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The AI revolution spreads its wings in Toronto, and at U of T

“In a sensibly organized society, if you improve productivity, there is room for everybody to benefit.” –  Geoffrey Hinton

Geoffrey Hinton in front of a whiteboard with figures drawn on it

U of T’s Geoffrey Hinton is optimistic about the future of deep learning, an AI field he helped pioneer. Photo: Johnny Guatto.

Geoffrey Hinton may feel a bit sheepish about his “godfather” of deep learning moniker, but there’s little doubt the University Professor Emeritus at the University of Toronto helped spark a revolution in artificial intelligence, or AI, that could eventually touch everyone on the planet.

“I feel slightly embarrassed by being called the godfather,” Hinton admits in a recent profile published by London’s The Daily Telegraph, the first in a three-part series on the explosion of AI research and startups in Toronto.

Hinton’s early life – raised in Great Britain, a brief stint as a carpenter, then into academia with a focus on AI – is recounted. So are the years toiling in relative obscurity as he worked on a machine learning approach at U of T that mimics the way human toddlers learn.

Hinton, who is an engineering fellow at Google and the chief scientific adviser at the newly created Vector Institute, also voices optimism about the impact AI will have on fields like medicine and why the automation of the economy shouldn’t be feared.

“In a sensibly organized society, if you improve productivity, there is room for everybody to benefit,” he says in the article. “The problem isn’t the technology, but the way the benefits are shared out.”

That’s to say nothing of the benefits provided by AI technologies themselves. In the series’ second instalment, the paper details how Frank Rudzicz, a scientist at the Toronto Rehabilitation Institute and an assistant professor at U of T’s department of computer science, and his computer science colleague Liam Kaufman are using AI algorithms to examine human speech to better track the health of patients suffering from neurological disorders.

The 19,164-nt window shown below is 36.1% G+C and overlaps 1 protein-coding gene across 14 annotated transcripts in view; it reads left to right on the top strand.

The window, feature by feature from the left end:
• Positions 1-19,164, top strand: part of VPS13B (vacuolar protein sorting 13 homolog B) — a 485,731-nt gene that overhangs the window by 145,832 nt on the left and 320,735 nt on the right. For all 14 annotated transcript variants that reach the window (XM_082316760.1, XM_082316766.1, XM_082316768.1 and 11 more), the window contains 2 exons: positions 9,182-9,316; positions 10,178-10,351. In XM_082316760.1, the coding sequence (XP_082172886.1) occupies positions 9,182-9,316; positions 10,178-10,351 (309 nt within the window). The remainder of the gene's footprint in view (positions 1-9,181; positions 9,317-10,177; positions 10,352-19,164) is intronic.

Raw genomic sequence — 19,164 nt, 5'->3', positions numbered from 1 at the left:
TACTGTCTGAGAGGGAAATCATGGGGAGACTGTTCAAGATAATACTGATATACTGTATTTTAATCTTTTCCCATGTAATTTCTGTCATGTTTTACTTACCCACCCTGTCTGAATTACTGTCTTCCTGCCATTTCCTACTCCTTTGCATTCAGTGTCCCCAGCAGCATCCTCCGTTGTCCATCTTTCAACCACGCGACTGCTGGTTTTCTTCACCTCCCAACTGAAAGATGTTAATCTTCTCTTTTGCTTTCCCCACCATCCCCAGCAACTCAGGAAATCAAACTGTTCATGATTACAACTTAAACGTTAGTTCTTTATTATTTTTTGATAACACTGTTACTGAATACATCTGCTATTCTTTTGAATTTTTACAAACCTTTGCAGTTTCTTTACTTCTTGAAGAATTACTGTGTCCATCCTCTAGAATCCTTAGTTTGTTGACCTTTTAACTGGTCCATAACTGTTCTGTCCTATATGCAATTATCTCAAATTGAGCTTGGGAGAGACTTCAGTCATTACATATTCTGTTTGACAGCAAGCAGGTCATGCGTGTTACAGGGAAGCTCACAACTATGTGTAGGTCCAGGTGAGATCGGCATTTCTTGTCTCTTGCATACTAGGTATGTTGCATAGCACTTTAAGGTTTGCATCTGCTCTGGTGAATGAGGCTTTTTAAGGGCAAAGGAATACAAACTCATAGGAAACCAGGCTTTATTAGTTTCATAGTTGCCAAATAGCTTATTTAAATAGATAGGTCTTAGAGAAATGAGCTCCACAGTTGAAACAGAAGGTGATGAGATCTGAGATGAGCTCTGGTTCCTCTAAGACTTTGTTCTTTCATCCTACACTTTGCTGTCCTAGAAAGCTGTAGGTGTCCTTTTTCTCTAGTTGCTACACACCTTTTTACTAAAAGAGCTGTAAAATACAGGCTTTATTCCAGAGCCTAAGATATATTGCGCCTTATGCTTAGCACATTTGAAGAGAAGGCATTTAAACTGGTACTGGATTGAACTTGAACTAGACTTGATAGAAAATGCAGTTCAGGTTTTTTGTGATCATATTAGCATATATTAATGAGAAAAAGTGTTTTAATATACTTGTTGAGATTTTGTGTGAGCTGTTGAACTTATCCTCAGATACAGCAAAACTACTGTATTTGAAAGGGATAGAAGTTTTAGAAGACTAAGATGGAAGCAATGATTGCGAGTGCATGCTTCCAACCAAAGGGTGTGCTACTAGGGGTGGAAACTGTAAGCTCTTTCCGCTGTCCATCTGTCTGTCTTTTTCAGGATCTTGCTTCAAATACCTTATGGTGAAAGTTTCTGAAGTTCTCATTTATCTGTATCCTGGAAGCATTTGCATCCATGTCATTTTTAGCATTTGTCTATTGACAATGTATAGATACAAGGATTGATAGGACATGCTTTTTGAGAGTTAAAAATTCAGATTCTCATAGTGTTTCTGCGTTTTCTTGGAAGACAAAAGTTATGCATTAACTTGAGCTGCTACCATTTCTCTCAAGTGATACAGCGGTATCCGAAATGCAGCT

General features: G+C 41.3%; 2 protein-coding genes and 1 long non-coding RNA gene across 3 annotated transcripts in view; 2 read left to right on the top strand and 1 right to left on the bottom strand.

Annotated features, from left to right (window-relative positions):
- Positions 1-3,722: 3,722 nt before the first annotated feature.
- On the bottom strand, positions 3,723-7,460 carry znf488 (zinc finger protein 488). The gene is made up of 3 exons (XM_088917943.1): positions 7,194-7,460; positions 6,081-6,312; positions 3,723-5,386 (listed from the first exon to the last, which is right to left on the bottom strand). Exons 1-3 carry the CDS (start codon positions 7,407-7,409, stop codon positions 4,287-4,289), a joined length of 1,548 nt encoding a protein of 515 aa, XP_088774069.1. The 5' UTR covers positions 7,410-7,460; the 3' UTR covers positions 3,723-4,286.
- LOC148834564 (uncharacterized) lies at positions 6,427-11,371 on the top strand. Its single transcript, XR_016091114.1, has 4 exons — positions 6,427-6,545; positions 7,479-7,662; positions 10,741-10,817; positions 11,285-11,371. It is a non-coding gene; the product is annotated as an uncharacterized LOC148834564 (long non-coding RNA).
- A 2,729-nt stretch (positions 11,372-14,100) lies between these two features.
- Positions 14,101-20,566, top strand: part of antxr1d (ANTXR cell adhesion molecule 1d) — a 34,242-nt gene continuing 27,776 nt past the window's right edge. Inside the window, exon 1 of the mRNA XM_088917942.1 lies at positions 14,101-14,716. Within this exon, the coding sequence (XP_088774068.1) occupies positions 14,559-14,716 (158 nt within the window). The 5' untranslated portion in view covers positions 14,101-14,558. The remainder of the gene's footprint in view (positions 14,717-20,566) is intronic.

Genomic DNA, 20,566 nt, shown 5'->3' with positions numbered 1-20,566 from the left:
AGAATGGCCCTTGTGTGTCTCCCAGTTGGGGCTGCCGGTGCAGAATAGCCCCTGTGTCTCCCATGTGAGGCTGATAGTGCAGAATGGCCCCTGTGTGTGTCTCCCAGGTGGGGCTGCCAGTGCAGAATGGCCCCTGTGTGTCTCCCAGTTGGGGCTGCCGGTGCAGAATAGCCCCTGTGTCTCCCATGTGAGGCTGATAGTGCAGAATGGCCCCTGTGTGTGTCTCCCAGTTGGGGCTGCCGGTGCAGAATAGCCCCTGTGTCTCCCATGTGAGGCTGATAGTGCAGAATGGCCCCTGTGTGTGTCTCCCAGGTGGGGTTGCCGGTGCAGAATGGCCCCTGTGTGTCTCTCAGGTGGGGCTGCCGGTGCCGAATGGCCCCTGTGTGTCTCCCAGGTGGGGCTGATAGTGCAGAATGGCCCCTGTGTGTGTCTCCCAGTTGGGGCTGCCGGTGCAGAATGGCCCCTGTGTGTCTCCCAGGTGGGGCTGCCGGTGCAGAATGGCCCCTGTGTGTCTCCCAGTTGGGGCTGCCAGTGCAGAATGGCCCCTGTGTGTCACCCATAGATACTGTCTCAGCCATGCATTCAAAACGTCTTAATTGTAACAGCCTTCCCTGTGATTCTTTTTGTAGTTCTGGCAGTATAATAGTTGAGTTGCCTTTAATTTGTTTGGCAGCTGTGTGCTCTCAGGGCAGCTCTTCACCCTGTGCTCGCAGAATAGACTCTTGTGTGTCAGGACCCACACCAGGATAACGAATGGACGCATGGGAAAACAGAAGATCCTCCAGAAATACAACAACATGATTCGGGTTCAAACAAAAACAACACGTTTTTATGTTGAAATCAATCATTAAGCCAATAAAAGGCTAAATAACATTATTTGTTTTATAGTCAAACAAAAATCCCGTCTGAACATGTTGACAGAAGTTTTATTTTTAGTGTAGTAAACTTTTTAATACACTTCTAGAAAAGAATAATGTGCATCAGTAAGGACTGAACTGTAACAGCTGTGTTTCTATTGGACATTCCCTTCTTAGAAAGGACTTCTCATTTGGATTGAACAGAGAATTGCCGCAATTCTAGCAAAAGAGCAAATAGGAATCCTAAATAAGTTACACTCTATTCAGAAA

Their startup, WinterLight Labs, was co-founded with Katie Fraser, who recently received a PhD from the Faculty of Arts & Science, and Maria Yancheva, who completed a master’s degree in computer science at U of T.

Rudzicz also talks about the robot he built – named Ludwig – that uses machine learning algorithms to talk to patients and assess their mental health.

Brendan Frey with his arms crossed in front of the landing of a glass staircase

Brendan Frey of U of T’s department of electrical & computer engineering, is a co-founder and CEO of Deep Genomics. Photo; Johnny Guatto.

The paper also talks to Brendan Frey about his startup Deep Genomics, which uses machine learning techniques to help develop drugs that target the root causes of diseases and disorders, from cystic fibrosis to cancer.

“The basic fact is no human or group of humans will ever understand how the genome works,” says Frey, an engineering professor at U of T with cross-appointments in the department of computer science and the Donnelly Centre for Cellular and Biomolecular Research. He is also a co-founder of the Vector Institute.

“We have an exponentially growing set of data to allow us to peer into cells and read out what is changing,” he says. “There is only one solution: artificial intelligence. It’s the best technology we have in our systems to understand complex data.”